Trump, Trudeau grapple with differences on refugees, trade

Trump and Trudeau are a study in contrasts

Afp February 14, 2017
Trump and Trudeau are a study in contrasts: their path to power, their political stripes, their style - they could not be more different. PHOTO: AFP

WASHINGTON DC: US President Donald Trump and Canada's Prime Minister Justin Trudeau failed to paper over differences on the treatment of refugees during a joint public appearance on Monday, but appeared to tone down harsh trade rhetoric.

The two leaders avoided directly criticising each other after a meeting in the White House, but made it clear they did not see eye-to-eye on Trump's efforts to ban refugees and travelers from seven majority-Muslim nations.

Trump defended his controversial immigration decree as "common sense" and demurred when asked if Canada's open door policies posed a threat for the United States. "You can never be totally confident," Trump said when asked about America's northern border, before vaunting his Department of Homeland Security's migrant round-ups.

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Recent days have seen the arrest of hundreds of undocumented migrants across the United States.

"We're actually taking people that are criminals - very, very hardened criminals in some cases, with a tremendous track record of abuse and problems, and we are getting them out," Trump said.

Civil rights group say migrants with no criminal record are also being caught in the dragnet.

Trudeau said that "Canada has always understood that keeping Canadians safe is one of the fundamental responsibilities of any government."

"At the same time, we continue to pursue our policies of openness towards refugees without compromising security."

The gulf between the two neighbors was always going to be difficult span: Trump has painted Syrian refugees as terrorists-in-waiting, while Trudeau has traveled to Toronto's Pearson International airport to greet them.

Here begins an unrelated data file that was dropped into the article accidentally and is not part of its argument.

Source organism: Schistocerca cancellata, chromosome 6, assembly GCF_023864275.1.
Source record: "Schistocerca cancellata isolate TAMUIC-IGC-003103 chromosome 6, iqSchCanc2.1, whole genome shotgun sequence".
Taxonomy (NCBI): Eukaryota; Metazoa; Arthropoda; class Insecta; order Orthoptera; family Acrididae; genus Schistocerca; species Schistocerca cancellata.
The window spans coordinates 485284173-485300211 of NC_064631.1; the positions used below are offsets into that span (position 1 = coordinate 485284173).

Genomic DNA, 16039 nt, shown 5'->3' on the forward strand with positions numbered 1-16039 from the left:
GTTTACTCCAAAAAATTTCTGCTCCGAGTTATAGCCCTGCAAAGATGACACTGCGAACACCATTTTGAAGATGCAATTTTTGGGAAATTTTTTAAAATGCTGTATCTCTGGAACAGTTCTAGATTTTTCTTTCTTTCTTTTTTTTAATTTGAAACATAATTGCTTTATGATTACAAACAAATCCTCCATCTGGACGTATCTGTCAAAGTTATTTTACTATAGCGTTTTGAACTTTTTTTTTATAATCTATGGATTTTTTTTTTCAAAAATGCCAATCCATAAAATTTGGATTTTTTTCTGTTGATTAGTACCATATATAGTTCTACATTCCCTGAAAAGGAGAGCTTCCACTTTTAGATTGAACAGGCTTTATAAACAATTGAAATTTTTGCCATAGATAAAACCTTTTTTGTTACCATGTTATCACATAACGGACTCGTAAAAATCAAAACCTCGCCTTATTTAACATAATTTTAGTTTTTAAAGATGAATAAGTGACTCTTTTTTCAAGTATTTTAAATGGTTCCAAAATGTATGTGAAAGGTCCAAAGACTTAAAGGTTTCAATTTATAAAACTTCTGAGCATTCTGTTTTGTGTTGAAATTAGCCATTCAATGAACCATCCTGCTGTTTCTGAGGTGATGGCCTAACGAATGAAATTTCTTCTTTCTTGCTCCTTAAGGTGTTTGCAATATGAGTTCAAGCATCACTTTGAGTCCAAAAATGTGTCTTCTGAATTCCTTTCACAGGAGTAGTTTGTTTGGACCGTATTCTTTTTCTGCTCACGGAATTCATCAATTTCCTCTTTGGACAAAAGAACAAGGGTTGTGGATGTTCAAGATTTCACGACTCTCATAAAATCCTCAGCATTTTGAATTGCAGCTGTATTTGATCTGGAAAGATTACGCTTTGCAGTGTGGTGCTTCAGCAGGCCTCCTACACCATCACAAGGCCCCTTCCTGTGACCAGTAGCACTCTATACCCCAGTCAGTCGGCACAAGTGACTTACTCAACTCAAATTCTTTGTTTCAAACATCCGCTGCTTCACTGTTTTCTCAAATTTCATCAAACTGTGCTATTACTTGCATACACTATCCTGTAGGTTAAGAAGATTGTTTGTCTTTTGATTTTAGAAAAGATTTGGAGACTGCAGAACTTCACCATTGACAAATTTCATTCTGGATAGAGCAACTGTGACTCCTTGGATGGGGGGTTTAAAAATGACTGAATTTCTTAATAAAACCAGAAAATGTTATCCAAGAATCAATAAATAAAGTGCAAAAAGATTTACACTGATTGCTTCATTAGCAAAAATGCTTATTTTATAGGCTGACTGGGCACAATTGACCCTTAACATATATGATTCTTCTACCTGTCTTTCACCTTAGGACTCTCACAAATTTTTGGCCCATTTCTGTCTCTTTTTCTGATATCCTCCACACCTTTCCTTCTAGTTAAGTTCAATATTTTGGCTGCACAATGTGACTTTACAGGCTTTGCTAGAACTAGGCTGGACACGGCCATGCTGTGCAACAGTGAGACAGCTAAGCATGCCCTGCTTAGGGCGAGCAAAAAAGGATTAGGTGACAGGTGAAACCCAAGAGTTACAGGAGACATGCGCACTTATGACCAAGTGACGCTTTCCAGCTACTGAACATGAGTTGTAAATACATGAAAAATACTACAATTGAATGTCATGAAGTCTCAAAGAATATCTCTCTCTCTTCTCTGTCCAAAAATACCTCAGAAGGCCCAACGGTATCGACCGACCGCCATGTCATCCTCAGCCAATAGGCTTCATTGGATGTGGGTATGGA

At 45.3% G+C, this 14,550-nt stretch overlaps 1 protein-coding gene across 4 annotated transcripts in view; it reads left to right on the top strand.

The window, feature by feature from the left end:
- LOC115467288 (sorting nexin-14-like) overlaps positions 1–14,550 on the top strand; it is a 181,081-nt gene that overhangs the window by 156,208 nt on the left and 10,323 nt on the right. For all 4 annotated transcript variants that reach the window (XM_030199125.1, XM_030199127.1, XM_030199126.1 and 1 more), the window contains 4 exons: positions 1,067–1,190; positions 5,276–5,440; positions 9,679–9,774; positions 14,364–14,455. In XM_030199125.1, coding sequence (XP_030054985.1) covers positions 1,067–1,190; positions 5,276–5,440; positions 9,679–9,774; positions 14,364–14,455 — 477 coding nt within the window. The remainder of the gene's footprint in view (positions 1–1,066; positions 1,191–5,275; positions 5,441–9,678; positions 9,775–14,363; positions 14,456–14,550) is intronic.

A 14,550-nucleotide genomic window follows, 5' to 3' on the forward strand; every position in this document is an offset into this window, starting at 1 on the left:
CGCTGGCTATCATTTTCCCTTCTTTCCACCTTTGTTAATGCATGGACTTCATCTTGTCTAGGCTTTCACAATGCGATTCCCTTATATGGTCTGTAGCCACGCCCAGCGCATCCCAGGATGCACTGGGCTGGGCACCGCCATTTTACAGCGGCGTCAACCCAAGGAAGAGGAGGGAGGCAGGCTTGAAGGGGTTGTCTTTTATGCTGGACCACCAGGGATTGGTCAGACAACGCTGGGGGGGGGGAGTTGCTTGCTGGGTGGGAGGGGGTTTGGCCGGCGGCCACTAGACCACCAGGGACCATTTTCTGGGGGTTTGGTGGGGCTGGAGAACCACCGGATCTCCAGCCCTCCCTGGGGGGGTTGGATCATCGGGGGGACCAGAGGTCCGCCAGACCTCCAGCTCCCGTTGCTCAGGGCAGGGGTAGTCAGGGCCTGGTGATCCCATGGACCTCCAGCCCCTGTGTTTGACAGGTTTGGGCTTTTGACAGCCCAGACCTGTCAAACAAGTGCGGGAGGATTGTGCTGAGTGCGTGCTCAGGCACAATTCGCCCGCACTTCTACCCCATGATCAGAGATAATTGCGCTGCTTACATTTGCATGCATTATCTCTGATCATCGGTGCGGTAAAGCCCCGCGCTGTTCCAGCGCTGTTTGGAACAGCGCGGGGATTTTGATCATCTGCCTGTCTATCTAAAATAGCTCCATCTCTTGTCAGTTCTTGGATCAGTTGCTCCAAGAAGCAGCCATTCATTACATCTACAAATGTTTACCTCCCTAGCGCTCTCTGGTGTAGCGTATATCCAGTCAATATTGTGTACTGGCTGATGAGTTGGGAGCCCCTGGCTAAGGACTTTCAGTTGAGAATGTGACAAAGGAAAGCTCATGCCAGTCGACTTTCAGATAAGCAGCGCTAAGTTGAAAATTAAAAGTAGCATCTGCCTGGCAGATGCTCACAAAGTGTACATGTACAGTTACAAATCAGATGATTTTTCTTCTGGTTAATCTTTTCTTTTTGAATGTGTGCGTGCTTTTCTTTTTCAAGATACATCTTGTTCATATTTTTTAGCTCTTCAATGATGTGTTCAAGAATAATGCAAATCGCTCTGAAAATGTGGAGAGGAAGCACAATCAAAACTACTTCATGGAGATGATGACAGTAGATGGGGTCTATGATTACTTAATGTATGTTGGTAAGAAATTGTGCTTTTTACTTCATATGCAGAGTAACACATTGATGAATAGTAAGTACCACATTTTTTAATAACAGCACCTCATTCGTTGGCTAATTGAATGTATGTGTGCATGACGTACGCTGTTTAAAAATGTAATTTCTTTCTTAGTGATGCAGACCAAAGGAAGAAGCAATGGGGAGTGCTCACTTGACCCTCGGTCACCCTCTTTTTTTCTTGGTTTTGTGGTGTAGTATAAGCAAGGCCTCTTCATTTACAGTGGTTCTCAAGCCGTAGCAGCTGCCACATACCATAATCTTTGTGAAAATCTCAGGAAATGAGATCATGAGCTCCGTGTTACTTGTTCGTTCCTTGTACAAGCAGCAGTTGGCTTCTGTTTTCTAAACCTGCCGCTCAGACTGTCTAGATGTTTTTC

Trade 'tweak'

After striking up a much-flaunted "bromance" with president Barack Obama, Canada's youthful liberal leader was in Washington to woo a septuagenarian Republican, with whom he shares little in common.

Trudeau is the third foreign leader received by the Republican mogul since he took office on January 20, following meetings with Britain's Theresa May and Japan's Shinzo Abe. Trudeau visit got off to an awkward start, when he arrived at the White House early and his limousine was forced to wait on the driveway for around five minutes before Trump came out. The two men then greeted each other with a handshake and headed into the Oval Office.

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While there was little common ground on migration, Trudeau and Trump did appear to narrow the gap on trade.

Trump had vowed to put "America first" and rip up the North America Free Trade Agreement, but significantly toned down that rhetoric after meeting Trudeau.

Trump called for trade to be "reciprocal," but said he wanted to only "tweak" rather than gut the terms of trade. "America is deeply fortunate to have a neighbour like Canada," Trump said, hailing the opportunity to "build even more bridges" of commerce. "We understand that both of our countries are stronger when we join forces in matters of international commerce," Trump said.

The economic ties between America and its northern neighbour - who share the world's longest common border - run deep.

Three-quarters of Canada's exports go to the US, and Canada is the top destination for exports for many US states.

Trudeau, a fervent supporter of free trade, emphasised the importance of NAFTA and issued a subtle warning about the risks of protectionism for the US states. "Make no mistake, at the end of the day, Canada and the US will always remain each other's most essential partner," Trudeau said. "As we know, 35 US states list Canada as their largest export market, and our economies benefit from the over US$2 billion in two-way trade that takes place every single day."

"Millions of good, middle class jobs on both sides of the border depend on this crucial partnership."

Trump had not been specific on how he wants NAFTA talks to develop, but has repeatedly trashed the 23-year-old pact, calling it a "catastrophe" for American jobs and threatening to slap tariffs on imports from Mexico.

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 Polar opposites 

Trump and Trudeau are a study in contrasts: their path to power, their political stripes, their style - they could not be more different.

Manhattan property mogul Trump won the White House in a shock November election victory over Hillary Clinton after painting a dark picture of a country in turmoil and vowing to put "America first."

Trudeau, the son of a well-liked prime minister, came to power promising to "provide a positive and good government for Canadians" and enhance the country's image abroad.

Family connections were deployed by both sides on Monday, with Ivanka Trump sitting in on the two leaders' meeting with female business leaders and Trudeau gifting Trump a photo of his father and the now US president together.


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